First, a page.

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title: 'The Day book. (Chicago, Ill.) 1911-1917, October 11, 1912, Image 1',
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Image provided by: University of Illinois at Urbana-Champaign Library, Urbana, IL
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- 1 2 .3 4. 5, 5789R.H. E.
BOSTON 0 X o 1 0 0 y0 0 13 8 1
'NEW YORK.. 0 OrO 0.0 0 1 0 01 9 1 '
THE DAY BOOR
500 S. PEORIA ST.
TEL. MONROE 353
Vol. 2, No, 12 Chicago, Friday, Oct. 11, 1912 One Cent
TALKING ABOUT EFFICIENCY, LOOK WHO'S
SLATED FOR LIEUT. BURNS' PLACE
For who, think you, is next on
the list for promotion, and who,
,think you, is mentioned every
where as Burns' successor.
None other than Detective Ser
geant Bertram Cleghorn.
Perhaps you do not remember
Cleghorn. In case you do not,
here are a few recent happenings
in the career of Cleghorn, mentioned-as
successor to Burns the
'January 14, 1912 Cleghorn, in
company with Detective James
B. Hart gets drunk.
Cleghorn and Hart make public
nuisances out of themselves in
front of Pekin theater, 2700 South
Outraged citizens in neighbor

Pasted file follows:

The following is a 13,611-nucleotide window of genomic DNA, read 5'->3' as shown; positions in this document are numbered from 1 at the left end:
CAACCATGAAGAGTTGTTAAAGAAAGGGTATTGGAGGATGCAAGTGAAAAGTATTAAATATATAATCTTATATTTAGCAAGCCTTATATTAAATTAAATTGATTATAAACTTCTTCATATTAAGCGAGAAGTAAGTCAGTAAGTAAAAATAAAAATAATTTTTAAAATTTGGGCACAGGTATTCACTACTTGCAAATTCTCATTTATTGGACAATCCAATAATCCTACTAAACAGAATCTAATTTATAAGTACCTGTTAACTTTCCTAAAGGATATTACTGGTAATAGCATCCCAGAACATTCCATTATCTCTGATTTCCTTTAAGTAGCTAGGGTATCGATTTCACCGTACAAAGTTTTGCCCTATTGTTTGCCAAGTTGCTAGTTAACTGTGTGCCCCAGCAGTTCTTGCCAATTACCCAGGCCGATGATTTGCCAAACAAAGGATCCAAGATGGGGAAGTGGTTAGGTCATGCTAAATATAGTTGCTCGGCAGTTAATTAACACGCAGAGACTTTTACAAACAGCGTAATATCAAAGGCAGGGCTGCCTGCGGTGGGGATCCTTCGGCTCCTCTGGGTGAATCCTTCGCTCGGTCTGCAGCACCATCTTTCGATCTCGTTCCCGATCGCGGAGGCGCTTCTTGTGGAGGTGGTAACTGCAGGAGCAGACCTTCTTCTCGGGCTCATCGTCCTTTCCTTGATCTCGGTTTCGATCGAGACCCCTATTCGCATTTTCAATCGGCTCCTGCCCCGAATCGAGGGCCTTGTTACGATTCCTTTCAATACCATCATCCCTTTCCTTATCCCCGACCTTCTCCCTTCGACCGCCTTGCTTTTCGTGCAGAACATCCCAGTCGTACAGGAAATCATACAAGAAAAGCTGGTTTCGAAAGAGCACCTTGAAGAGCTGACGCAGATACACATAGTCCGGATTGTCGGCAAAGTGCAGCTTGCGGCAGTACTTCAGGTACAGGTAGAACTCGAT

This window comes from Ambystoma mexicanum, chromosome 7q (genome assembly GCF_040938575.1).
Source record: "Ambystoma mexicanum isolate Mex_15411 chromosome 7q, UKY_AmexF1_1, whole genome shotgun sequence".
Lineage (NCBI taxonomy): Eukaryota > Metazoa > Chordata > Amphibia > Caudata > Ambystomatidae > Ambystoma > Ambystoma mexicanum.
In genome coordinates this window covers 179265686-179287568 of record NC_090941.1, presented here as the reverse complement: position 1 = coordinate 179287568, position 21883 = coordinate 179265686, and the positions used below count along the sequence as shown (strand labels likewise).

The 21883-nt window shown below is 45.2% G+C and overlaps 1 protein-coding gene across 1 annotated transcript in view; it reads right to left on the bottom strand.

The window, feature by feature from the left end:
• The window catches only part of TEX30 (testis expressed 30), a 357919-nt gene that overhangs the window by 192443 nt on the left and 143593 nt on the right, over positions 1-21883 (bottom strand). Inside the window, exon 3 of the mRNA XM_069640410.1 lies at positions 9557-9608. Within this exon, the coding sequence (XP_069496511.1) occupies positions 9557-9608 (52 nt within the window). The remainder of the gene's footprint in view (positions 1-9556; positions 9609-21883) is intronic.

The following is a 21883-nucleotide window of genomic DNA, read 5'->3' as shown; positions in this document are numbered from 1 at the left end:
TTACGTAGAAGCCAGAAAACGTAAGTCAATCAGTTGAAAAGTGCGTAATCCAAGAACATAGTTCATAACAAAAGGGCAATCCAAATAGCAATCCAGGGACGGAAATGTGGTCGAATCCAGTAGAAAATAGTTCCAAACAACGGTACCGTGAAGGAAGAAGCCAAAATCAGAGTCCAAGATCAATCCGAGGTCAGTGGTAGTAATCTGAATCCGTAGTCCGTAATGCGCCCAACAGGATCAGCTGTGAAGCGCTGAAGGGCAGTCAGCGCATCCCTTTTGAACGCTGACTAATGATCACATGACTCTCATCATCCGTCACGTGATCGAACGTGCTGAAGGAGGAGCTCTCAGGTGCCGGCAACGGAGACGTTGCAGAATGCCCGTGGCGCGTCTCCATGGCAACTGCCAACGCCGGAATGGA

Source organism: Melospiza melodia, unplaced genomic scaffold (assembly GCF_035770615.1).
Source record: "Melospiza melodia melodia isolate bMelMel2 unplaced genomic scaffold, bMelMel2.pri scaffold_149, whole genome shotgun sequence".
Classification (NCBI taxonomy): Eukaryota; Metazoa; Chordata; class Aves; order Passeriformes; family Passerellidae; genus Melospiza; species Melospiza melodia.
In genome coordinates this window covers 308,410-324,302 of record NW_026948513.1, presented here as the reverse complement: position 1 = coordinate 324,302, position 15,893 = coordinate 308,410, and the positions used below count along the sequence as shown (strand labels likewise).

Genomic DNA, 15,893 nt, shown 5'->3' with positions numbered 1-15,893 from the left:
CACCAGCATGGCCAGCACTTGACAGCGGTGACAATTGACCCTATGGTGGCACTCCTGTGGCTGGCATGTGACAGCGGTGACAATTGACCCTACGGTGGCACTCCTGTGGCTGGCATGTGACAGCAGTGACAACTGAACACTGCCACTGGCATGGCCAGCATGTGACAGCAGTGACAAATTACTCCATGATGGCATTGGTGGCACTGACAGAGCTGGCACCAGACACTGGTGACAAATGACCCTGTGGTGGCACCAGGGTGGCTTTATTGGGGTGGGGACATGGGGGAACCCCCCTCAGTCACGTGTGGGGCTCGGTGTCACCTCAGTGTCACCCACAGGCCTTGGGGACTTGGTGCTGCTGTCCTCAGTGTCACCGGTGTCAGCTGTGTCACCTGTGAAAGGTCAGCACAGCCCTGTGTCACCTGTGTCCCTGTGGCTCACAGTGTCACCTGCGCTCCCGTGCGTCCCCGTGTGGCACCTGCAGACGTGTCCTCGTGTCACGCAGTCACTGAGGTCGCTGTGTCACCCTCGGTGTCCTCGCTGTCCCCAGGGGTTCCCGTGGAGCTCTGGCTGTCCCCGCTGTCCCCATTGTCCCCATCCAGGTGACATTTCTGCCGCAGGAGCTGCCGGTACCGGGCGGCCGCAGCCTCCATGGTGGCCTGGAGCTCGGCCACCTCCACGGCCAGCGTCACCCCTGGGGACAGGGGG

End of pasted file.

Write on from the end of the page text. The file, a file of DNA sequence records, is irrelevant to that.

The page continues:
hood of Cleghorn and Hart send
call for help 'to Fourth 'precinct
Fourth precinct patrol wagon,
loaded with officers in' uniform,
arrive in front of Pekin theater.
Cleghorn and Hart curse uni
Uniformed officers, tell Cleg
'horn and Hart they are under ar-
Of all the highly humorous sit
uations with which this city has
-been afflicted, surely the firing of
Police Lieut. Bernard' J. Burns
'has given rise to the most hu
morous. Burns was fired for inefficiency.
His inefficiency consisted in his
.allowing himself to be beaten into
unconsciousness by a third per-1
son while-fighting for his life with'
' Burns failed. True, there were
many excuses for Burns' failure.
'Still, he failed, and so' the civil
service commission found him
guilty of inefficiency, and Chief
McWeeny fired him today.
' Now the common, ordinary
person might be led into thinking
'that some genius of police effi
ciency, some Sherlock, Holmes,
"would be raised to fill the place
'of Burns, who failed when he
foolishly allowed liimself to be
'beaten "into insensibility.
' That's what the common, or
dinary person might think, but
"the common, ordinary person has1
no business thinking not about
jthe way Chicago is run anyhow.